Well, I don’t get much time on here but have been following this one with interest and have finally got drawn in!

It seems to me that we’re all trying to get to the same place but are just taking two different routes; one group believe that by removing all weapons from the environment you are eliminating the threat of their use, the other believe that arming the majority negates the advantage sought by the criminal when using a weapon, thereby making it redundant; both are trying to level the playing field between criminal and potential victim. The way I see it, neither are working. Most countries have an increasing level of violent crime, whether their citizens carry arms or not – it just seems to be the way we’re going.

Of course we should all be able to enjoy our lives with the freedom to choose our own direction, but there must come a point were there are conflicts between the freedom of one person and that of another. A good example of this is the current hot topic over here of ‘hoodies’. An increasing number of areas are now banning anyone wearing hoodies as they are generally considered to be intimidating and are often associated with ‘criminals’. Whilst I agree that a group of hoodie wearing youths may be enough to make me cross to the other side of the road and, if you believe general opinion, a large number of criminals do wear hoodies, surely they have the right to wear what they choose?

I can’t really comment on the situation in the US – as a UK citizen, any opinions would be based on the picture painted by our press…. so best not to rely on that! But so far as the situation over here goes, I do appreciate the direction our government is taking but feel they’re fighting a losing battle. It’s in our nature (and I’m speaking generally here) to want more than we have, to explore places we haven’t been and to have our own piece of turf. There’s only so much to go around so, until human nature changes, there are always going to be those seeking an advantage over those around them. It’s not possible for everyone to have absolute freedom – we’re all unique individuals with our own morals and values. Any attempt to put us all in the same ‘acceptable behaviour box’ is going to result is some form of conflict.

Should we all have the right to carry a weapon? Yes.

Should EVERYONE be able to carry a weapon? No.

Someone mentioned in an earlier post that guns, knives etc are inert – it’s the people wielding them causing the problems. But until we sort out the reasons people want / need to carry them, there’s no right way of doing this.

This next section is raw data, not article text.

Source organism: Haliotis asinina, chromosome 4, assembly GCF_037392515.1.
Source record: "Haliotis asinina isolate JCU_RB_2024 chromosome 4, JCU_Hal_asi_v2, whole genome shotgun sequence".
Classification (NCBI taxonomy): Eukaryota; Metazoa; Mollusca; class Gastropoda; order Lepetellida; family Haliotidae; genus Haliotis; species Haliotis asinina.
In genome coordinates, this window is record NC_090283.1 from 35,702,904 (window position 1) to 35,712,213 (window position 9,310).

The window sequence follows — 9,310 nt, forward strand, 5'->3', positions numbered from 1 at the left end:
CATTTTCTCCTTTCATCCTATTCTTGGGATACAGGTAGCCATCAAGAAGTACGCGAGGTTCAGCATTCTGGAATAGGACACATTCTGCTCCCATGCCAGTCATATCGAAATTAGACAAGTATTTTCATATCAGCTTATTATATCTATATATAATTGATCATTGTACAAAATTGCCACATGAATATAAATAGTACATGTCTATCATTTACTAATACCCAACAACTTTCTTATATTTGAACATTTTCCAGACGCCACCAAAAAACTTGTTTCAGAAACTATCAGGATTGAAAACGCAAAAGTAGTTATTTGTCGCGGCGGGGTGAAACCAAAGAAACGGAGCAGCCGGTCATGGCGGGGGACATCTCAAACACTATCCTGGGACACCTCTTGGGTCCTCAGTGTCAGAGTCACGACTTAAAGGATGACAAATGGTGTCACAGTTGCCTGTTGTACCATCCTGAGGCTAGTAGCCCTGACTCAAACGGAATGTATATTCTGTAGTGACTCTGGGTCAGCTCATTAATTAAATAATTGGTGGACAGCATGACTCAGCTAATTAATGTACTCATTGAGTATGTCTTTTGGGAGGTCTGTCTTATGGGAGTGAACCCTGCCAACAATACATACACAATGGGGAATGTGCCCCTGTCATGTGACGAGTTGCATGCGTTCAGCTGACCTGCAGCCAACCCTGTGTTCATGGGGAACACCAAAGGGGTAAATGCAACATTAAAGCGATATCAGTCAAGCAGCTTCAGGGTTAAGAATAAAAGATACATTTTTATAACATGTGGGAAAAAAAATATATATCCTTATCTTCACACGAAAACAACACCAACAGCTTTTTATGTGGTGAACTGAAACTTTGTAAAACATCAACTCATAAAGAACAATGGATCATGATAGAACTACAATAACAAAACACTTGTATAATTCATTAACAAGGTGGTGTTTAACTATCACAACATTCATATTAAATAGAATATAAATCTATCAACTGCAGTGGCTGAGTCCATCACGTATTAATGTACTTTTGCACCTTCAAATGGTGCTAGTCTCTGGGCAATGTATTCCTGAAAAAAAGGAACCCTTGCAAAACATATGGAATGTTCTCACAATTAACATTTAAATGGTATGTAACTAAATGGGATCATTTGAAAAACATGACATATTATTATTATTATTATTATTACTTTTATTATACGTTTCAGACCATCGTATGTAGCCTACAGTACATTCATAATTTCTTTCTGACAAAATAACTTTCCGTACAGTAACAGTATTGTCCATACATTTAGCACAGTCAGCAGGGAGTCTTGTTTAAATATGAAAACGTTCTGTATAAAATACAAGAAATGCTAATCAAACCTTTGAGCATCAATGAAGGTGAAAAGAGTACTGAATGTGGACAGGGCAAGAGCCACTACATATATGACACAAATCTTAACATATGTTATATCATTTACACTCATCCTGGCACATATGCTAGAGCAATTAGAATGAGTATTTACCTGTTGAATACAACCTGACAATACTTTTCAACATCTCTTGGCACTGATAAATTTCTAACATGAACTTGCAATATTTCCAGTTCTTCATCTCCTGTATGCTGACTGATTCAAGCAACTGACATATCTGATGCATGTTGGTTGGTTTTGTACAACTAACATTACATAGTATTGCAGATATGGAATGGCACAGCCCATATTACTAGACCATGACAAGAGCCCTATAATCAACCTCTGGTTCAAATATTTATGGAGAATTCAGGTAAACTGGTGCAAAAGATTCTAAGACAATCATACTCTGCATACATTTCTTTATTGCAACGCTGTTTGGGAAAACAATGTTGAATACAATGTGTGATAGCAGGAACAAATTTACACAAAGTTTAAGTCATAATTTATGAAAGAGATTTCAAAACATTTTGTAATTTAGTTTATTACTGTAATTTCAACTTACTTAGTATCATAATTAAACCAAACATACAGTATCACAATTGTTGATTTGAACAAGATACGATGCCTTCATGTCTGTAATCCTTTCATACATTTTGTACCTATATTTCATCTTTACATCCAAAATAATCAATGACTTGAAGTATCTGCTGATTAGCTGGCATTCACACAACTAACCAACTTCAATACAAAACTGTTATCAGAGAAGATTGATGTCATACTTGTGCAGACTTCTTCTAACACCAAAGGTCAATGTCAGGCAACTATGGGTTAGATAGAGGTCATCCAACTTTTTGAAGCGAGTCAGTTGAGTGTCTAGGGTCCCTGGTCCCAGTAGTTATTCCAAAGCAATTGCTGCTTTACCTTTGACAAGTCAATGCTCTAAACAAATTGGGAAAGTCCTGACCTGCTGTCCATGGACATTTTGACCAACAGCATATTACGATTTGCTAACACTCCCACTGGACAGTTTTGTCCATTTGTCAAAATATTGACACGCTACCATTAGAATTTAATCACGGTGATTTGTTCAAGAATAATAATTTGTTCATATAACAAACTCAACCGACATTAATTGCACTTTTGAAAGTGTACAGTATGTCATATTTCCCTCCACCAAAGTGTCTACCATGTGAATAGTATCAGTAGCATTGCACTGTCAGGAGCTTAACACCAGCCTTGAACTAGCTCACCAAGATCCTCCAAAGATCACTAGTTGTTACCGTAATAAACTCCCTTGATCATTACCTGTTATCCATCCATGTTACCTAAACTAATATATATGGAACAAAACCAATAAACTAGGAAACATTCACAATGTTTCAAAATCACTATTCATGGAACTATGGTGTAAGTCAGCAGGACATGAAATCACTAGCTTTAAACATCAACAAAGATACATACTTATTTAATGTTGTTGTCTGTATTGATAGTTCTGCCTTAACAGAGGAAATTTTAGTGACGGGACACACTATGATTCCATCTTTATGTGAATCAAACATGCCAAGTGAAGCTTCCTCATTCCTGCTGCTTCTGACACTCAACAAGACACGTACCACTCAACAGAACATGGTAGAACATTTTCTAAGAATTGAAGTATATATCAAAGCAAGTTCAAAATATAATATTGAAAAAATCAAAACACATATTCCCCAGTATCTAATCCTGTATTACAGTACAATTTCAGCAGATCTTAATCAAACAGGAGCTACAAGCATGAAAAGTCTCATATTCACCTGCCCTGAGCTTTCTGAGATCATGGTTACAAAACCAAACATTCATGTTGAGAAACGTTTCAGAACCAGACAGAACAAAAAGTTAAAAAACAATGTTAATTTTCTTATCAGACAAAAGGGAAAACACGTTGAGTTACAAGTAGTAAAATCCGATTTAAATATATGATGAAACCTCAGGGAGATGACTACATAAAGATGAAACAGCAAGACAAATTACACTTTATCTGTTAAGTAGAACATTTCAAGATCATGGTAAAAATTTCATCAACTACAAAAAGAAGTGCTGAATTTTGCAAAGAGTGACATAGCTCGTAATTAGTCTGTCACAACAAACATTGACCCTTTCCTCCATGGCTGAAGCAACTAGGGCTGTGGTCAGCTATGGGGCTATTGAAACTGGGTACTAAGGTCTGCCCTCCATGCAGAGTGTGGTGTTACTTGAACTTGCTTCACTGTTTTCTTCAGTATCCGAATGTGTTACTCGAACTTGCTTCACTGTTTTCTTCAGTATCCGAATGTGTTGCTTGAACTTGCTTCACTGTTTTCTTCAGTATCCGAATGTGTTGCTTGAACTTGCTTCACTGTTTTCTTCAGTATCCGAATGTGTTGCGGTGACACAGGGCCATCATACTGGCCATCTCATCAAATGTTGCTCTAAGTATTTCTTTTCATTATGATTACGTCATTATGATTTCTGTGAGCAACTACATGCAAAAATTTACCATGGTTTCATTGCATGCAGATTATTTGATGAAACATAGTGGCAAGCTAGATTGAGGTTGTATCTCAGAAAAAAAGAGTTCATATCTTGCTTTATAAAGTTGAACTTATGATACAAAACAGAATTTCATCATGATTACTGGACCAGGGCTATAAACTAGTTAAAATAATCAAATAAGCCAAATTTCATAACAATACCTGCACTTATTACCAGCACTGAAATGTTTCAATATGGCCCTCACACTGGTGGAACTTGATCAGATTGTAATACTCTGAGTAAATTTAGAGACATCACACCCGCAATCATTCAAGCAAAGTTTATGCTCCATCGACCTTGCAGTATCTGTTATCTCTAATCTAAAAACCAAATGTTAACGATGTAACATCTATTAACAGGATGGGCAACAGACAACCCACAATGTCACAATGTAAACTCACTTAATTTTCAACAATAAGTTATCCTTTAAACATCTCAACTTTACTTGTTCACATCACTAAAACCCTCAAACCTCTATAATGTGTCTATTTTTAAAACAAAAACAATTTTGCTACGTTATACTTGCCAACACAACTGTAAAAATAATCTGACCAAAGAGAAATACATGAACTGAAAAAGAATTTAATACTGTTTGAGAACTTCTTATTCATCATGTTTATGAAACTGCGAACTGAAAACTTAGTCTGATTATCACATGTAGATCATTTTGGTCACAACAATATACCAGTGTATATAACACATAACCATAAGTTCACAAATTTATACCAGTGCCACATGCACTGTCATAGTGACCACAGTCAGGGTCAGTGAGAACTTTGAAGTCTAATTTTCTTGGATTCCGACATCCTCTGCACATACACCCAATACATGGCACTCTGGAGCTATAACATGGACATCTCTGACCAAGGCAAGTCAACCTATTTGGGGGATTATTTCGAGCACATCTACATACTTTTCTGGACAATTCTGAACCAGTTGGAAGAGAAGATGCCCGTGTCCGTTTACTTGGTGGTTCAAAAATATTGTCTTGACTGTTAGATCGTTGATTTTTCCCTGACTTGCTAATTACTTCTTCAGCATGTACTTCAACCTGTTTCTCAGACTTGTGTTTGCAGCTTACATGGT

By the way, once saw a sheep knock a big guy to the ground with the minimum of effort – who needs teeth?.....
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Professor

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Re: Kitchen knives in the UK
« Reply #18 on: June 03, 2005, 10:21:38 AM »

The quotes are just my attempt to try to break down multiple thought post into answerable questions - some post are very long and the internet is a tough way to communicate - no hidden tactic here....   
 

Or another way, what should a citizen of the UK be able to use to defend themselves (using Chris' phrase:  to level the playing field between criminal and potential victim)? 

I'm not trying to taint this question with other countries laws or philosophies....I'm trying to understand the UK thinking.
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Bri Thai

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Re: Kitchen knives in the UK
« Reply #19 on: June 03, 2005, 10:35:23 AM »

No offence re the "quote wars" point Prof.  We'd be better off talking face to face, each with a pint of Guinnes.

What should a UK potential victim use?  Thats already clear (after a little study), as much force as he deems reasonable in the circumstances.  No, this is not rigourously defined because, if you think about it, it cannot be.  No two circumstances are ever the same, so the definition would be endless.

Force can be used, but it's the "weapons" bit that gets complicated.  The use of force and the use of weapons are largely covered by different legislation.  The law is never cut and dired.

Now I'll state my own vision of how the world could be.  I would give four categories of adult citizenship, Class 1, 2, 3 and 4.

Class 1 = no restirctions.  people can go wherever they please (respecting the privacy of others of course) and could carry whatever weapon for protection they wanted.  They could take part in any past time (reasonable ones of course, no playing "hunt the homeless" or anything evil) and be totally free.  This is the highest level and society would expect the highest standards of behaviour in order to keep it.